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the boat's touching any of the numerous sand-banks that occurred along our course. The old Reis would sit at the helm, perched upon the high poop for hours together, without exchanging a word, except the occasional “salaam aleikim," to the salutation of a similar occupant of a passing kanghia. Our morning temperature was excessively severe, and till seven o'clock generally as low as 47°, rising, however, during the day to 75o. This variation is most trying to invalids, and will be felt by all Europeans.

We hoisted the English ensign, which is well known and much respected along the river, and will save the boat and crew from many of the impositions or exactions so frequent here. During the greater part of Monday the wind was against us; and as the boat made but little way, we landed and walked a considerable distance, shooting along the banks, and observing the country, of which little or nothing can be seen from the deck of a boat, owing to the height of the banks, the flatness of the land, and the lowness of the water at this season of the year.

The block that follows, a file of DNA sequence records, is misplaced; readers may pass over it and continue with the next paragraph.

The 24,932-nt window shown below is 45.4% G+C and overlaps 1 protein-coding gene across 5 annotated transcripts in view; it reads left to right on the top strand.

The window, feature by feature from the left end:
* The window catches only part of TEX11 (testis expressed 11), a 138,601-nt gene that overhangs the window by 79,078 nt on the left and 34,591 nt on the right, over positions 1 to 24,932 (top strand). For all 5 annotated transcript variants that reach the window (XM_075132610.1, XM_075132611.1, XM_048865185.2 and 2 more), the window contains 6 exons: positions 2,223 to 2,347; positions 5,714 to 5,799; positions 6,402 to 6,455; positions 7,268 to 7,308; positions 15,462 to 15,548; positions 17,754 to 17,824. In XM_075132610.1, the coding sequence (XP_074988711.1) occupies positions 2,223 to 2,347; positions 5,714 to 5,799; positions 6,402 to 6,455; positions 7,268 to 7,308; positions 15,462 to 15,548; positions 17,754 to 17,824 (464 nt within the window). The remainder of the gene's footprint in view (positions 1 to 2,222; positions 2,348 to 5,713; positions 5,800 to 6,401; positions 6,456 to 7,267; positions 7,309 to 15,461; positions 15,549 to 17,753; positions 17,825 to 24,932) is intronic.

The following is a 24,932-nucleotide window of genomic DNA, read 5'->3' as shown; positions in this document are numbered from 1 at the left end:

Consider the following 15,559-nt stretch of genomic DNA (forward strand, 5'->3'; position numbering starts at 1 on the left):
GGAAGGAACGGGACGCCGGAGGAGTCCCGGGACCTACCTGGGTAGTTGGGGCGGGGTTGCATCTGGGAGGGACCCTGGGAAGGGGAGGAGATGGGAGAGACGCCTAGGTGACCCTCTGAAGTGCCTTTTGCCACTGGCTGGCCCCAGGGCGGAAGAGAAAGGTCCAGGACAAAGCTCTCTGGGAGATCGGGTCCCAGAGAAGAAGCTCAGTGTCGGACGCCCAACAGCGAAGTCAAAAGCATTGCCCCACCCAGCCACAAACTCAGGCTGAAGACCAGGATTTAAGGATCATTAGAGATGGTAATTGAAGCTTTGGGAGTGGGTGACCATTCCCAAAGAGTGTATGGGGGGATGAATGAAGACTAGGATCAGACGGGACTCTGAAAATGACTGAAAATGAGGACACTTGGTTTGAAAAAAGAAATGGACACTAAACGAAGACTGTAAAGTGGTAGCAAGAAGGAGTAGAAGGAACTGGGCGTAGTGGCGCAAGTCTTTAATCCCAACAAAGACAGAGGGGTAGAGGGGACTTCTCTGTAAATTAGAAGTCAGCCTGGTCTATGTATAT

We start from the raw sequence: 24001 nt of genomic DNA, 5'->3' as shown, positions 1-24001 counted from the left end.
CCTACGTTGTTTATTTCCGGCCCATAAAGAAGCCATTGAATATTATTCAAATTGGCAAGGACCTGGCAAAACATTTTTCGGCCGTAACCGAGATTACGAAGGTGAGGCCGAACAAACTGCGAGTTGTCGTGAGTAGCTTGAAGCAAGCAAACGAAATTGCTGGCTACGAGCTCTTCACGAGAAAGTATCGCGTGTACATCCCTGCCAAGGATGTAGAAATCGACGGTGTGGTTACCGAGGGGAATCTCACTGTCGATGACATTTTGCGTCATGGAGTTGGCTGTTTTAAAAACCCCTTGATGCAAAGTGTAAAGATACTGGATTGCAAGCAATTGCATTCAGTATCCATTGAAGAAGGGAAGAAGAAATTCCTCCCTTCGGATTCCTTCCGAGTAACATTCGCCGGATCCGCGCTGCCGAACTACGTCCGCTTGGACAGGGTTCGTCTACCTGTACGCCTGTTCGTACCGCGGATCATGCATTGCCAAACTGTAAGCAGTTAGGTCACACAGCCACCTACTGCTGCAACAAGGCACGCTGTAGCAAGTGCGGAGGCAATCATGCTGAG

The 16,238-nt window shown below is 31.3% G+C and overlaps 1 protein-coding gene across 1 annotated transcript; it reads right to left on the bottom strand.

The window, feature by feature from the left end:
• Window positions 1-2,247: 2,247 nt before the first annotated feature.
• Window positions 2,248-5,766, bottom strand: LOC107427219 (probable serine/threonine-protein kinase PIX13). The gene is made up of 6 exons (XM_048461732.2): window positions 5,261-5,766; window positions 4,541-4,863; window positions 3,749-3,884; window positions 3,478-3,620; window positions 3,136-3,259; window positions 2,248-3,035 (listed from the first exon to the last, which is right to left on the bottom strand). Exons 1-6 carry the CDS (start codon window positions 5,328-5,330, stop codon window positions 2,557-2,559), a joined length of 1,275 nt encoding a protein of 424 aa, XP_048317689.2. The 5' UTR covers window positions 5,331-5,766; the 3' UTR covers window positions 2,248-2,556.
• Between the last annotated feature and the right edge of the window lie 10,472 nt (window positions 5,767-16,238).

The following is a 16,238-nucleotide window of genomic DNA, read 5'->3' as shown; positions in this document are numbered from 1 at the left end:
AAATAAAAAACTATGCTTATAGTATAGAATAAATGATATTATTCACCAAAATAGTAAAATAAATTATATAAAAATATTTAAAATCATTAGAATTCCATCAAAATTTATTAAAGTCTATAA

The banks vary in height from four to nineteen or twenty feet, but to tell the exact number of the strata from the section would be impossible, so great a variety occurs in different positions. You see, however, several layers appearing in some places, alternating in thickness from one-half of an inch to three or six inches, and differing likewise in colour and constituents—some consisting of a dark loam, and others of a lighter colour, and having in them quantities of mica and minute particles of iron pyrites, which, with the silicious earth, lime, and magnesia, are yearly carried down by the inundation, and deposited in proportion to the ratio of the rise of the river, so that by the quantity of this valuable manure, the crop must vary as well as by the extent of land covered by the inundation. It appears to me more than probable that it is the small shining yellowish particles of this mica, adhering to the feet of the thousands of pigeons that are constantly feeding along its banks, that have given rise to the opinion of gold-dust being carried into Greece and the Ionian isles by the flocks of these birds that migrate yearly to those countries from Egypt, and not, as is supposed, from the interior of Africa. The Nile is yearly changing its channel, throwing up banks in some places, and encroaching upon its former limits in others, and thus it must have again and again traversed and cut through the same